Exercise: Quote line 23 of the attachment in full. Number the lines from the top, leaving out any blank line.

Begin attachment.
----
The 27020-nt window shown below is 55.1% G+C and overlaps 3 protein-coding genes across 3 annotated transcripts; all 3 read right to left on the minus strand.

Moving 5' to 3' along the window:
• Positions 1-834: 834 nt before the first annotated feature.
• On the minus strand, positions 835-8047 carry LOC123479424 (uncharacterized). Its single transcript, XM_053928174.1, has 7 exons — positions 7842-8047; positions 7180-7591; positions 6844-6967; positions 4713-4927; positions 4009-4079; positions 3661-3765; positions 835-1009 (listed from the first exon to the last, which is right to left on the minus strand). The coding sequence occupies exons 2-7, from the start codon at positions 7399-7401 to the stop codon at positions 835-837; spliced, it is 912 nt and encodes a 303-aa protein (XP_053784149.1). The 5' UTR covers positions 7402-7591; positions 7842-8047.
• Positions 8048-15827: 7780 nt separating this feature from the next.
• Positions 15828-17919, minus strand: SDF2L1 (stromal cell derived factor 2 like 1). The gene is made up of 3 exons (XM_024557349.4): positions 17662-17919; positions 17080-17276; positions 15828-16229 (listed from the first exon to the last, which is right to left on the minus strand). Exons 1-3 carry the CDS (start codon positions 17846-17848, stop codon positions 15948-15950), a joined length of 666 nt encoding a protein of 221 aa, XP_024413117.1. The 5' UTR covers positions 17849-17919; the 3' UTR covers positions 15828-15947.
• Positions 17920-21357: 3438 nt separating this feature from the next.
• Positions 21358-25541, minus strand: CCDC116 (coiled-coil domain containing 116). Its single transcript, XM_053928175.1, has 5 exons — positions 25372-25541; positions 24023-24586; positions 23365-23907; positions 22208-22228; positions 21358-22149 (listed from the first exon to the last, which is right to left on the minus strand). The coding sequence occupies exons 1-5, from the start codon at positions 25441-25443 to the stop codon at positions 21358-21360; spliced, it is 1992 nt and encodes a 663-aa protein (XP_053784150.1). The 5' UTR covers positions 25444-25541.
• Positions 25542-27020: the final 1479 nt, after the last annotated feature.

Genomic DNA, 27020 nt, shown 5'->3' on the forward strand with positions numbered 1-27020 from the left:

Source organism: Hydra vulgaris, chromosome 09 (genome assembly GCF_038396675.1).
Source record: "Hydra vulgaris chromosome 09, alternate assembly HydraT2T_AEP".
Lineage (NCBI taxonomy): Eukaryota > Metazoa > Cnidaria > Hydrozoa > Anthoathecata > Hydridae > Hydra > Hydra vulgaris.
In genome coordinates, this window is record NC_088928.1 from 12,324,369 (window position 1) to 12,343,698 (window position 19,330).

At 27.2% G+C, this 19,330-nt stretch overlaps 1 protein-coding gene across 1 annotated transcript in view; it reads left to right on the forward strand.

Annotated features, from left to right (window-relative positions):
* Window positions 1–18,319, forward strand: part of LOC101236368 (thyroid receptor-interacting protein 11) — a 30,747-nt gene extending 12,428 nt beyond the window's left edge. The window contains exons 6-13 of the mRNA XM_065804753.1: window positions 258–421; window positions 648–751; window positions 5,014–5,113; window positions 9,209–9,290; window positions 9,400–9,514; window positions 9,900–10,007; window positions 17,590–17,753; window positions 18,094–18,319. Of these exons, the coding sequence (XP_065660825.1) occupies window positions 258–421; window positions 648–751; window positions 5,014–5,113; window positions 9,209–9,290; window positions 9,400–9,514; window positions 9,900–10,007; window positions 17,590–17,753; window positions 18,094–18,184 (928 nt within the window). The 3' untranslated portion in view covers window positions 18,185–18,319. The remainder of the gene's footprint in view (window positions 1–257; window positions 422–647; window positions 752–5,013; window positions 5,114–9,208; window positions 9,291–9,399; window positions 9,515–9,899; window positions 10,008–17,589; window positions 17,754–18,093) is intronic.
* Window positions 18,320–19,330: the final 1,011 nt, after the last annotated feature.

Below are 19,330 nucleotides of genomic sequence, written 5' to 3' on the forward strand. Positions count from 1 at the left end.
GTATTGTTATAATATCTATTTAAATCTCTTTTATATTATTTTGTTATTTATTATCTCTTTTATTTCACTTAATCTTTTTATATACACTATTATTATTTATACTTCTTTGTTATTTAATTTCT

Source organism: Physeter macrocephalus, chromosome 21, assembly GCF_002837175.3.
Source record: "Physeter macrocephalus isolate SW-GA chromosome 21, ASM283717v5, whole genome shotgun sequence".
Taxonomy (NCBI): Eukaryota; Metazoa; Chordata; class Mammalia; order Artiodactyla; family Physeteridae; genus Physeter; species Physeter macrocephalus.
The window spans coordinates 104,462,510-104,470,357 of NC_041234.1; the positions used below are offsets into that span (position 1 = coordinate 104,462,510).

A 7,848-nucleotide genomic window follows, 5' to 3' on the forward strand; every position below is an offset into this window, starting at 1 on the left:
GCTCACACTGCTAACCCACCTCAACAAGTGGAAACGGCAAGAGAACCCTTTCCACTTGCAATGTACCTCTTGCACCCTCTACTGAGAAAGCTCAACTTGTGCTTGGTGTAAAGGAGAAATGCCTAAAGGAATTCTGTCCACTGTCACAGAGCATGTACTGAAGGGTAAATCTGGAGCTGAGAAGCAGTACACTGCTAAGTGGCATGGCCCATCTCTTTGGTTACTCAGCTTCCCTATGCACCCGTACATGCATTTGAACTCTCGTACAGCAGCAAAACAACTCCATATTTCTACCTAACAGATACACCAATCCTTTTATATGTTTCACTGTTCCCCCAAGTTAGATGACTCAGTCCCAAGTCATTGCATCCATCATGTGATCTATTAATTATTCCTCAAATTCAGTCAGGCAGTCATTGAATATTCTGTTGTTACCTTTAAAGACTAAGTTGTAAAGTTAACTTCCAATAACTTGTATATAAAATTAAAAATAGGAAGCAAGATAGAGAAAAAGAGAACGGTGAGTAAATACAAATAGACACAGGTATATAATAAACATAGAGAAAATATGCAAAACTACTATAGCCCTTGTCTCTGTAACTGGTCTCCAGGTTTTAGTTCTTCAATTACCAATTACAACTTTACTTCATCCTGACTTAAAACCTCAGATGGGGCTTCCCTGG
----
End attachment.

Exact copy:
Taxonomy (NCBI): Eukaryota; Metazoa; Chordata; class Mammalia; order Artiodactyla; family Physeteridae; genus Physeter; species Physeter macrocephalus.